What we’re going to be doing here in Hawaii is leading discussions about combating wildlife trafficking. We’re going to be pushing for a global end to the trade in ivory, and we’re going to be building support for protecting threatened species like pangolins. And we’re also going to talk more broadly about the case for the broader public to protect the biodiversity of our planet, including with regard to the ecosystem of the ocean that’s so vital to all of us. The ocean actually produces more than half of the oxygen that we breathe, and so it is very important for all of us that the ocean be resilient.

And what’s really interesting about this point in time is that this World Conservation Congress is happening right now, and quickly, within a week and a half, we’re going to follow this conference with the 2016 Our Ocean conference that’s going to take place in Washington. Then immediately after that’s finished, the UN General Assembly in New York will occur. And finally, the 17th Conference of the Parties to the Convention on International Trade & Endangered Species of Wild Fauna and Flora, which is the long name for CITES, and that’s going to take place in South Africa at the end of the September. So September is a chock-a-block month full of pushing forward on major conservation issues.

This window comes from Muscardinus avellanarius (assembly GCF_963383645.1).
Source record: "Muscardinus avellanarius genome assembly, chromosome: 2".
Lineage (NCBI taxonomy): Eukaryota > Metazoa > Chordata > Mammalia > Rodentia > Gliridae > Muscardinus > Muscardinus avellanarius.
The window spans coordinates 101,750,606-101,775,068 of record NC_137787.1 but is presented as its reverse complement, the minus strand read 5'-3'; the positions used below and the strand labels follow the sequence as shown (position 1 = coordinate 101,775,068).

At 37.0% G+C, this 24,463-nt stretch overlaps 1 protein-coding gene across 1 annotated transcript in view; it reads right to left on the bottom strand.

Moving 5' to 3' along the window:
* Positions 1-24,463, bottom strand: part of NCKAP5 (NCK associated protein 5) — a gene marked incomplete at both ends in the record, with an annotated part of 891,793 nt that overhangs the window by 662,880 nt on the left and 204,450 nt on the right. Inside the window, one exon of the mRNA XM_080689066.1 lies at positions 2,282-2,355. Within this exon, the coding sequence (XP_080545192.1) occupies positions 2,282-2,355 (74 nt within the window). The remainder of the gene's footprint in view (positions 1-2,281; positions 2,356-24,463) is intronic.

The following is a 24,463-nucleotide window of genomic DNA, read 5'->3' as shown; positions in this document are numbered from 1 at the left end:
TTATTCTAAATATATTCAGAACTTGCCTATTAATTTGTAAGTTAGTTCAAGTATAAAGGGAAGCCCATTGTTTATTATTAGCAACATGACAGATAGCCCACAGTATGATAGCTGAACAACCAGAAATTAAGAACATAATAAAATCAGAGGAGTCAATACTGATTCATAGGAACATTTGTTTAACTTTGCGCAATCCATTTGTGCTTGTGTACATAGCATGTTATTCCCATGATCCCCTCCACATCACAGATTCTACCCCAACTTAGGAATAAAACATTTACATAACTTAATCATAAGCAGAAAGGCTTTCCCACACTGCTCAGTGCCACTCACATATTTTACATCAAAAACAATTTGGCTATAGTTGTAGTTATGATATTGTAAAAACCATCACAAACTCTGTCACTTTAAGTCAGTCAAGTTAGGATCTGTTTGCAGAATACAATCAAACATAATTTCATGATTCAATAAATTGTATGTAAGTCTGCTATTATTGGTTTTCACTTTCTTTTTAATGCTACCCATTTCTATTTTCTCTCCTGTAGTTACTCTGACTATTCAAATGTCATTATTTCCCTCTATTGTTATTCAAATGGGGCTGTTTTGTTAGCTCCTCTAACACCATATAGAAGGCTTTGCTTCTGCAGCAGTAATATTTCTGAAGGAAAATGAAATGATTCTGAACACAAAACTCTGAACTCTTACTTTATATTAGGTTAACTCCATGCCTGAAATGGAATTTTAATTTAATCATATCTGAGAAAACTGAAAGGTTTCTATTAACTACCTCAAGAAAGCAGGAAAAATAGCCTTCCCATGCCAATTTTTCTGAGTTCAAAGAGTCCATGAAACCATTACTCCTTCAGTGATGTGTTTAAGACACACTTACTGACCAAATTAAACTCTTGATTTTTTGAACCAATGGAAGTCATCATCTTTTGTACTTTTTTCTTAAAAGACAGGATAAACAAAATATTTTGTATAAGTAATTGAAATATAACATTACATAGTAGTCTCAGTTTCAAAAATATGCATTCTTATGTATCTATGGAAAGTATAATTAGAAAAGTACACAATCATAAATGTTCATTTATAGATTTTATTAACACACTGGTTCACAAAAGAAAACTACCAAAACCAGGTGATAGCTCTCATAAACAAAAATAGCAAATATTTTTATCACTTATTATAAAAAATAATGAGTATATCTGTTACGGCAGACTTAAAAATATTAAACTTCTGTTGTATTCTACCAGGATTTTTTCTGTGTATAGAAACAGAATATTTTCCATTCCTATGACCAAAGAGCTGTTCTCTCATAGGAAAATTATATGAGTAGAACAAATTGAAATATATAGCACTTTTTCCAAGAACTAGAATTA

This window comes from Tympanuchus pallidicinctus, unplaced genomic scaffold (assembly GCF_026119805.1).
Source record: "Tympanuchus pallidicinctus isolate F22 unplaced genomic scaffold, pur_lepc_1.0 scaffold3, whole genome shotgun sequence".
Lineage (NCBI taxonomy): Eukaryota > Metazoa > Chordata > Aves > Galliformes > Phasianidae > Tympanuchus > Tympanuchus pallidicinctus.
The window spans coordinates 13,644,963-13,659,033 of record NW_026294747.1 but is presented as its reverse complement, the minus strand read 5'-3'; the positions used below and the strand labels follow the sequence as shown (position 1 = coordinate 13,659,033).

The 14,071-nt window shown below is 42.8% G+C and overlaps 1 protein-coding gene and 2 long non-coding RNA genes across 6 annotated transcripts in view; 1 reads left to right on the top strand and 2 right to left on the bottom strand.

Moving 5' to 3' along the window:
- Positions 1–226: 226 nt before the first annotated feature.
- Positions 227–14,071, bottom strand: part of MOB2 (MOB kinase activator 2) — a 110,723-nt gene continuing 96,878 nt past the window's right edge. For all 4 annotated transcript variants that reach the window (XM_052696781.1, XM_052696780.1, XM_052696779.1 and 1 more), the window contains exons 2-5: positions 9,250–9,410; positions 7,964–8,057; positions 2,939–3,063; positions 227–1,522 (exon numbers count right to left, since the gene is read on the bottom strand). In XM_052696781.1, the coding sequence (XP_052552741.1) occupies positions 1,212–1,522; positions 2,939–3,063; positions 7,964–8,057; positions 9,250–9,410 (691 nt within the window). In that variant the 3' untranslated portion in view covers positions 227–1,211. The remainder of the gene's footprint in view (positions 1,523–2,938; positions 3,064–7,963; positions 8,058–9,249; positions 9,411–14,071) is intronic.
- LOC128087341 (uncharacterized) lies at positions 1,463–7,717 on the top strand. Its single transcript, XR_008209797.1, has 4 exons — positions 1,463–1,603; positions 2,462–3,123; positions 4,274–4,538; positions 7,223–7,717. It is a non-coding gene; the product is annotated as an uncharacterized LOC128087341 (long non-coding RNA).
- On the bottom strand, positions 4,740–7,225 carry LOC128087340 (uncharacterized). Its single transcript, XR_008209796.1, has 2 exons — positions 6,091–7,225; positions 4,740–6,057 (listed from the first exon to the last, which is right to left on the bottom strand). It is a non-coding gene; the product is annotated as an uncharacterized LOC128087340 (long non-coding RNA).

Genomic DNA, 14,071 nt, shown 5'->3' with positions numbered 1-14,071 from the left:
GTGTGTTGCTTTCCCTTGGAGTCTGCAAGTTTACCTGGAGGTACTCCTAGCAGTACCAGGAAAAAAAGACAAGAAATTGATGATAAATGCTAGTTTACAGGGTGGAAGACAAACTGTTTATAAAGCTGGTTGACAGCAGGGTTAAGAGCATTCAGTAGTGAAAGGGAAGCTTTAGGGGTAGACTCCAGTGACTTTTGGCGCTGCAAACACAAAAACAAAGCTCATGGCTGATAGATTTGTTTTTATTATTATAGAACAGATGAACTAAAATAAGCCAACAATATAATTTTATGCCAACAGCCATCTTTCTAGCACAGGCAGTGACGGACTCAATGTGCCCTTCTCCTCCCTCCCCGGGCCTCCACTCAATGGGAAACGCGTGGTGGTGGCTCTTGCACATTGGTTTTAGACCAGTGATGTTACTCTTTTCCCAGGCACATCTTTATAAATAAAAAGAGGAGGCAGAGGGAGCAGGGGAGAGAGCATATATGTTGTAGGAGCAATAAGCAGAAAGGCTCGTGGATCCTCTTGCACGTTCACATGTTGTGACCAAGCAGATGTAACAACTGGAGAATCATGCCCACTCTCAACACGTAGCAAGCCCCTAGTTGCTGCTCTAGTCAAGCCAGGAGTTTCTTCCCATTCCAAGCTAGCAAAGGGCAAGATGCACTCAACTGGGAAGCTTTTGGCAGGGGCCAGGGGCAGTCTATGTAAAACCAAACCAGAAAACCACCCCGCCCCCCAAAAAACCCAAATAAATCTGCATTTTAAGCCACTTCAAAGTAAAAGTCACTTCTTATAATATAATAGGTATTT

I thought I could just take a minute or two to tell you about some of these other things that are going to be happening. So with respect to the conference on Our Ocean that is going to be hosted by Secretary of State Kerry in Washington DC on September 15th and 16th, we’re are going to be looking at how do we deal with the threats to the ocean, which are over-fishing, pollution of the ocean, and ocean acidification due to climate. And we’re also going to be looking at, how do we concur these things at the same as we are ensuring that the resources of the ocean are able to be utilized in a way that is economically sustainable as well as environmentally sustainable.